…Strong returns in equities and bonds have been a major headwind for gold. The multiyear bull market in both has increased investor appetite for risk while disabling critical thinking that would lead to some consideration of gold. We have little doubt that a setback in the financial markets would benefit gold.
…The supply and demand flows of physical gold tell an entirely different story than the negative one portrayed by the synthetic market. Gold supply has peaked out for years to come barring higher prices, while demand shows healthy growth. The mining industry will not and cannot finance new gold mines in the current price environment. We expect global gold production to decline beyond 2015 in the absence of sustained higher prices. Demand for gold from central bank purchases, China, and India exceeds current gold production by a substantial margin. According to the World Gold Council, over the past five years, global gold demand was 20,315 metric tonnes, compared to cumulative global mine production of 14,504 metric tonnes.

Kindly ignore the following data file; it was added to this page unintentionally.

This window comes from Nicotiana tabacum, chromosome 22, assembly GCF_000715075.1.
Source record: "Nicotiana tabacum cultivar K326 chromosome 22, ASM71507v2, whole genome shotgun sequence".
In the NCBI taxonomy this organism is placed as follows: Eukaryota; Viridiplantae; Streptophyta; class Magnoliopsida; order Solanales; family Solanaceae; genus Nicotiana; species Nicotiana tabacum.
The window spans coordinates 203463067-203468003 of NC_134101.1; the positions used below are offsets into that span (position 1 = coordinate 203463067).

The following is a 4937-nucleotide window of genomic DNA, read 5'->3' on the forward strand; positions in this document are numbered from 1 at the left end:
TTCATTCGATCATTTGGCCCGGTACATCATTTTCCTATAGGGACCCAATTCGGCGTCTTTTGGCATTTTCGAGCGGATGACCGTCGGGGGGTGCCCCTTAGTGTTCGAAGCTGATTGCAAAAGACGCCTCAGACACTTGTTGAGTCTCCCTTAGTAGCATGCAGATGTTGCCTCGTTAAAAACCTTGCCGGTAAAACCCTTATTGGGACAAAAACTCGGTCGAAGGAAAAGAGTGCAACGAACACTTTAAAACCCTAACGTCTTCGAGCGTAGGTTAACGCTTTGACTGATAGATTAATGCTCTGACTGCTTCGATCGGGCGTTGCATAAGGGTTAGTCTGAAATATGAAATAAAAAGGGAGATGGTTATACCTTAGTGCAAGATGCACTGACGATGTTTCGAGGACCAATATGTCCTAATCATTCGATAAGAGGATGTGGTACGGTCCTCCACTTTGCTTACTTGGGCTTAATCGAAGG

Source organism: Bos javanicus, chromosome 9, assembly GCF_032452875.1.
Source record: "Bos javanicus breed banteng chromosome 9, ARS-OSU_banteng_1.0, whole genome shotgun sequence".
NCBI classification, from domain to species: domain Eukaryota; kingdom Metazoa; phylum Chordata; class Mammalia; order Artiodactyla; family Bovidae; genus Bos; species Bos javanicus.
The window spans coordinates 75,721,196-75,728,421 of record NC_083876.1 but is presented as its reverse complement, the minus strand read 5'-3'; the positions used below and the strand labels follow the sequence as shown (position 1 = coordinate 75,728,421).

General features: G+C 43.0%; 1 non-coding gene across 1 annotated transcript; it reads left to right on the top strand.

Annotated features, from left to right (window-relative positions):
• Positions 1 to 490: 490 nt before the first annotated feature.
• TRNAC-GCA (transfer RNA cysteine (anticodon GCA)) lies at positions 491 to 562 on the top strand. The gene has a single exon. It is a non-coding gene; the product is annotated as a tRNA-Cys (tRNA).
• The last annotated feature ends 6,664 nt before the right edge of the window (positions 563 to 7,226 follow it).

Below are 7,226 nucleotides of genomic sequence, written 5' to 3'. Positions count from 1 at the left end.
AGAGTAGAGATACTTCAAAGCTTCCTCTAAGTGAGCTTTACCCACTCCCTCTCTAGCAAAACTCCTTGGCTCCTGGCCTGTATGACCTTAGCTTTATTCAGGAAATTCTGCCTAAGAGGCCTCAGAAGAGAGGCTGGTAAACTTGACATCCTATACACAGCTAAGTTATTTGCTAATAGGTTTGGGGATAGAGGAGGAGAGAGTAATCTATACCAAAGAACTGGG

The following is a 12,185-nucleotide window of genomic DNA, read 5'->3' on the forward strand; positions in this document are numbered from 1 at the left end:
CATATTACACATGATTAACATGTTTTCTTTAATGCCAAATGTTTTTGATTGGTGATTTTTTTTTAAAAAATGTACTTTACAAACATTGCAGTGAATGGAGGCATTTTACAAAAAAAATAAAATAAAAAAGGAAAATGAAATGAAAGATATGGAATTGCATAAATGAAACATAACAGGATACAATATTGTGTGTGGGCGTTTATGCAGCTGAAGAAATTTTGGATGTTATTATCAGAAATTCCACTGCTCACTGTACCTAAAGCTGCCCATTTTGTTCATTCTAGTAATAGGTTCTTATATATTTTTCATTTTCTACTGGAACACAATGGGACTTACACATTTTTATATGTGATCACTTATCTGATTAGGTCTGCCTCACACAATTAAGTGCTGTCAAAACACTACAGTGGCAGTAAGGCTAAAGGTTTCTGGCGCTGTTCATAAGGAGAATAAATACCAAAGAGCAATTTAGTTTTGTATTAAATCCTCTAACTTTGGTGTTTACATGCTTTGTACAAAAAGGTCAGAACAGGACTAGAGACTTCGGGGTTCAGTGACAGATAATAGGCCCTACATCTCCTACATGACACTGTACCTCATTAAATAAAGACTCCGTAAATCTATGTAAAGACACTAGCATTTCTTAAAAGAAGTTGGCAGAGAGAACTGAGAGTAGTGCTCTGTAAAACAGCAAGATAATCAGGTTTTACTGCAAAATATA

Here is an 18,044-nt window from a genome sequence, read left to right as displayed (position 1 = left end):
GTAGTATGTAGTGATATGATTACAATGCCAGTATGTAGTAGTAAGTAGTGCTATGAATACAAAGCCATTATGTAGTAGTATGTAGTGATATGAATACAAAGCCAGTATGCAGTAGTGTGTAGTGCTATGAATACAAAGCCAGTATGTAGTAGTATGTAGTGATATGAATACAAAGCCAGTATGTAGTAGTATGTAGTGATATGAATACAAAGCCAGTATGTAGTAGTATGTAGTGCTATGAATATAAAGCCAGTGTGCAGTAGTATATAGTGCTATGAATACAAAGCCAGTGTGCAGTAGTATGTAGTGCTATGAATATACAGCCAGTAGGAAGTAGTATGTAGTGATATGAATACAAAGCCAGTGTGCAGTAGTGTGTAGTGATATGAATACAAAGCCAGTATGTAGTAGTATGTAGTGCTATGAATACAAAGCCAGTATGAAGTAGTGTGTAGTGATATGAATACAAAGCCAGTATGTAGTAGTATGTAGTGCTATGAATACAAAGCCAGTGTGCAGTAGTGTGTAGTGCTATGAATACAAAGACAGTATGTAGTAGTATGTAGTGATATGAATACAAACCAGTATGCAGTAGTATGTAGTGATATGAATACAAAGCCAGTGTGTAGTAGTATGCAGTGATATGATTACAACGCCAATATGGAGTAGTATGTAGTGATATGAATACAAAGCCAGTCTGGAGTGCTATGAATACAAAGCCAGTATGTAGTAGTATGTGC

…As an alternative investment to overvalued equities, or as a hedge against a reversal of the relative strength of the dollar, gold exposure has potential appeal as a tactic that may produce positive returns over the short to intermediate run. The possibility of a general loss of confidence in the policies and practices of central banking is an entirely different matter. It is this possibility that makes exposure to gold a potential game-changer.